I’m driving along the highway, minding my own business, and I change lanes.  But oh shit, somehow I didn’t see how quickly the car I just moved in front of was approaching, and he had to apply the brakes as a result of my move.  It was just a careless, innocent, and essentially harmless mistake on my part; I certainly didn’t intend to cut the guy off, and I would have waited if I’d seen him.  How do I know all this?  Because I have direct access to my own thoughts and I know my behavior in the context of my whole life, which includes such information as I’m a nice and courteous person and generally a careful driver, and if I do something rude, it’s always an accident and I would apologize for it if I could.

The other guy, though, has access to none of this context.  The only thing he knows about me is that I just did something rude to him.  And he’s a good person.  Courteous, careful, etc.  If someone does something rude to a courteous, careful, worthy-of-respect good person, the rude person must ipso facto be an asshole.

So… he rolls down the window, races ahead, and cuts in front of me, flipping me the bird on the way.  Which he knows I deserve, because he’s already figured out I’m an asshole.

You can see the rest:  now I’m thinking, What?  I made a dumb, harmless mistake; I’m a good person; and he’s flipping me off?  He must be an asshole!  And I act accordingly.

Etc.  Each person perceiving himself with the greatest possible knowledge and context, and reducing the other person to the only thing he knows about the other person, which is that the other person just did something bad to a good person.  I understand my own behavior in the context of character; the other guy’s behavior is his character.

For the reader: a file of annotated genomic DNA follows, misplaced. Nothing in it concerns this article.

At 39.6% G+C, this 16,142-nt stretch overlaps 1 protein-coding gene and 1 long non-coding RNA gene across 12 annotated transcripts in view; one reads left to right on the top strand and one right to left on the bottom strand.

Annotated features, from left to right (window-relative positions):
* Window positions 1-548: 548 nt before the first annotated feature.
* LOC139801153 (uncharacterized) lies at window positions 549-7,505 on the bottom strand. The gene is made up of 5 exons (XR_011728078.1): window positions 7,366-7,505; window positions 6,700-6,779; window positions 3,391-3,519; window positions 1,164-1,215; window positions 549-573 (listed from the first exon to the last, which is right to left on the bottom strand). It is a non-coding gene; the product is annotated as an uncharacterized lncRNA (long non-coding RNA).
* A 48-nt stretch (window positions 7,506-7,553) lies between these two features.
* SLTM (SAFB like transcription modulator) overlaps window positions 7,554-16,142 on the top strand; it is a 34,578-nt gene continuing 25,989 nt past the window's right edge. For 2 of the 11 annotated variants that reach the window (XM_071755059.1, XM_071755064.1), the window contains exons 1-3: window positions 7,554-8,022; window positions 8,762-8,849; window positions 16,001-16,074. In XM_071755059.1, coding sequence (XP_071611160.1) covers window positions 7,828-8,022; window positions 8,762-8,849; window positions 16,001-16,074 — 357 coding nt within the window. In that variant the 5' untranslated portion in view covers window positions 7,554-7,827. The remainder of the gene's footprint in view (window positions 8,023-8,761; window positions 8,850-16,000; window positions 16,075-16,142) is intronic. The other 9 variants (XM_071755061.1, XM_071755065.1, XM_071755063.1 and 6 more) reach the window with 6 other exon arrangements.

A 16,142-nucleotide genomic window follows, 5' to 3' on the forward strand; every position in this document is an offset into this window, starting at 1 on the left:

I’ve written about this before (Dudgeon is Easy; Understanding, Hard; also And Why Beholdest Thou The Mote In Thy Brother's Eye...?).  What put me in mind of it recently was the crazy mob reaction to an after-game video interview with Seattle Seahawks cornerback Richard Sherman (I actually don’t know anything about sports, but I do follow The New Yorker’s Amy Davidson), plus some people going after a friend of mine on a list serv for a long-ago stupid thing my friend had said.  What made me want to write about the topic again, though, wasn’t the interview as such, or what the list serv people were saying; it was that, in my anger at how unfairly the list serv people were treating my friend, I wound up resorting to sarcasm.  And then realized:  I was falling into the very trap I was trying to get them to understand -- treating them as though they were unworthy of respect just because of one unfortunate series of comments they were making.

I’m not much on religion, but there are two bible passages I think are profound, timelessly relevant — and almost universally ignored except via lip service. These are, of course:

Let he who is without sin cast the first stone


The mote and the beam

They're really worth thinking about.  Everybody knows them, but how often are they applied?

Everybody knows the instinct to judge the entirety of a person based on one stupid mistake while ignoring everything else he or she has ever said or done is ungenerous; the conclusion, almost inevitably caricatured or otherwise inaccurate; the practice, innately hypocritical because anyone on the receiving end of such treatment would find it wildly unfair.  I’m hoping this post will serve as a handy link we can forward to others when they slip up — or that people will remind me of when I do.


Frank Zafiro said...